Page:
Choosing the butyric acid of the future

01-08-2015 | |
Choosing the butyric acid of the future
Choosing the butyric acid of the future

For decades butyric acid has been used in the feed industry to improve gut health and animal performance. Several new generations have been introduced to improve the handling of the product and its performance since the first trials were done in the 80s (Figure 1).

Today the market is dominated by well protected butyric acid. Feed producers working with these additives have no problems with smell issues and the effect of the additives on gut health and performance is better. The problem with conventional coated products is however the low concentration of butyric acid. Coated salts usually contain 25-30% butyric acid, which is very low.

Efficient source of protected butyric acid

The latest development in butyric acid based feed additives is the development of ProPhorce™ SR: glycerol esters of butyric acid. These triglycerides of butyric acid can naturally be found in milk and honey. They are the most efficient source of protected butyric acid with a concentration of butyric acid up to 85%. Glycerol has room to have three butyric acid molecules attached to it through so called ‘ester bonds’. These powerful connections are present in all triglycerides and they can only be broken by specific enzymes (lipase). In the crop and stomach the tributyrin stays intact and in the intestine where pancreatic lipase is readily available the butyric acid is released.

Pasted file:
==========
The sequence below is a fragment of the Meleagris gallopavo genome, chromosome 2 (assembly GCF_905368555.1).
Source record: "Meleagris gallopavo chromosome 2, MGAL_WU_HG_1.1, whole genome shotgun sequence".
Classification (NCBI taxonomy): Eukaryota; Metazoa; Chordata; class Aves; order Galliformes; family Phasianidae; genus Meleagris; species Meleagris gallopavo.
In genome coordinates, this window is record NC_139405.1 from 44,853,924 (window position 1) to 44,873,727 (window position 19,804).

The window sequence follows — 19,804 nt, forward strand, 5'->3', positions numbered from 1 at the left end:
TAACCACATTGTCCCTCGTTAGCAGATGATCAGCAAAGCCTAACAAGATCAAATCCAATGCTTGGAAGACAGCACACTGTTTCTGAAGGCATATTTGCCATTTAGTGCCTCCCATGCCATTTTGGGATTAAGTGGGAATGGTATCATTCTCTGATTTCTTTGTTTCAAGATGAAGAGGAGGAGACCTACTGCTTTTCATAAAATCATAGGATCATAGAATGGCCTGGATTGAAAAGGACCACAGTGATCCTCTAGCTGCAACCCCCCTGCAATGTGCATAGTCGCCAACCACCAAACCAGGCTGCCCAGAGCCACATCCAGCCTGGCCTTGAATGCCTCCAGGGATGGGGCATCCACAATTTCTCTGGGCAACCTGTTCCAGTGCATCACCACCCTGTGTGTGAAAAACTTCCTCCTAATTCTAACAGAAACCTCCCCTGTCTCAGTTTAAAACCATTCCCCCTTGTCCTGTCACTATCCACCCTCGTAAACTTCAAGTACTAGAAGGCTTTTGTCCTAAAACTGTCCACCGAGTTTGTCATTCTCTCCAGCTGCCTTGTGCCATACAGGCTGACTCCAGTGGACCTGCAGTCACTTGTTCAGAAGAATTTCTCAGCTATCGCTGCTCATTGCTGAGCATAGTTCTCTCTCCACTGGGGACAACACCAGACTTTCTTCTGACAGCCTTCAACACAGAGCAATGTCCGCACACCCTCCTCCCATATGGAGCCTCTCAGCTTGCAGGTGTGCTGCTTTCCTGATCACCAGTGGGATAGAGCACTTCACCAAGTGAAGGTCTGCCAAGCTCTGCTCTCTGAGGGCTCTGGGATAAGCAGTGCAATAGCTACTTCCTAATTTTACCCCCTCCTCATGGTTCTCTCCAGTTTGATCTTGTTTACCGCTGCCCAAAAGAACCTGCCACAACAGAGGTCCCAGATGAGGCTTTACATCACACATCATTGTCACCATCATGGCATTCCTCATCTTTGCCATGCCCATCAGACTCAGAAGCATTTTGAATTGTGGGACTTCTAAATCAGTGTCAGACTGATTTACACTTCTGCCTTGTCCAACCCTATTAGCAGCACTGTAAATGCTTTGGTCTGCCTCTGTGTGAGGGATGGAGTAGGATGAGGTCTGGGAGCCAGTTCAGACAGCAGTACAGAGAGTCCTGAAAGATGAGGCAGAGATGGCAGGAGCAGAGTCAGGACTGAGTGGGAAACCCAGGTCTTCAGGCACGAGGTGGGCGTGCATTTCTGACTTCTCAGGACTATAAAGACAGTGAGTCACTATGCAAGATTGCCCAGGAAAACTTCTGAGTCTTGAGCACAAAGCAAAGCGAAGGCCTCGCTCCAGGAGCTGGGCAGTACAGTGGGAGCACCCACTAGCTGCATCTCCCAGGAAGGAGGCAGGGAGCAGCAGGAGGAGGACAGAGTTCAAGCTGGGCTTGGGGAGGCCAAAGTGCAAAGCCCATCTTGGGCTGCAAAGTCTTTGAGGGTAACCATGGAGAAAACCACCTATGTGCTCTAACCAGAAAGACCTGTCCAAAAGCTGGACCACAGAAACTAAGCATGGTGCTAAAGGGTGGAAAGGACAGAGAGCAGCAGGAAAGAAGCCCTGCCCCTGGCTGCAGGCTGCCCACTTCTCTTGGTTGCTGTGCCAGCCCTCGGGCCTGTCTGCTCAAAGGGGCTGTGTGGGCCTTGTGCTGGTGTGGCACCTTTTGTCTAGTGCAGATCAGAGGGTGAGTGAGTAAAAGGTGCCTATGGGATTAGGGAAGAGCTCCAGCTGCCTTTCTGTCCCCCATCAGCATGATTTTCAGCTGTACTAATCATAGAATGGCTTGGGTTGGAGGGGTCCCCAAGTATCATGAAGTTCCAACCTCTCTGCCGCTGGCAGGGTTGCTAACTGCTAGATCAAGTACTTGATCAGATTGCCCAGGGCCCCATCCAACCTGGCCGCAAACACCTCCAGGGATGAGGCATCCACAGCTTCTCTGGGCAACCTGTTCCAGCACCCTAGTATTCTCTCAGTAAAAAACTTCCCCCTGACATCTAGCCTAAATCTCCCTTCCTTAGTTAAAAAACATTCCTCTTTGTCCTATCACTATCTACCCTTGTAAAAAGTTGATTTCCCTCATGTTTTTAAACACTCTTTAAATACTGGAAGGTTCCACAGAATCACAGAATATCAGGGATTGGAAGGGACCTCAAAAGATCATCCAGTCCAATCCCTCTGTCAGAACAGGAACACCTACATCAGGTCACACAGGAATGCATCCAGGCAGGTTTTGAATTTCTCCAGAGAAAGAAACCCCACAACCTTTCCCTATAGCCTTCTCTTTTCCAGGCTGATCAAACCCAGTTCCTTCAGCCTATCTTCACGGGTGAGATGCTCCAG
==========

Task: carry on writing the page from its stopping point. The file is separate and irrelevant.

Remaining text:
Improved weight gain

The technique of esterifying butyric acid has proven to be the most efficient way of creating odorless butyric acid that is released where you want it: in the gut. The differences with coated salts are shown in Figure 2.

At the 20th ESPN in Prague, a comparative study was presented on the effect of two different butyric acid based additives in broilers. The trial was performed at ADAS research center in the UK in 2014. They compared a coated sodium salt (with 68% coating) with ProPhorce™ SR 130 (55% butyric acid).

720 Ross308 male chicks were divided into three groups, with 12 pens of 20 birds per group. To mimic commercial conditions as closely as possible, dirty litter was added after parasitological, bacterial and viral pathological evaluation. The results (Figure 3) show that the addition of ProPhorce™ SR at isobutyric dose levels mentioned above improve FCR, ADG and final weight in comparison with control and do not differ from coated butyric acid treatment at isobutyric dosage.

Contributors Global Feed Sector Authors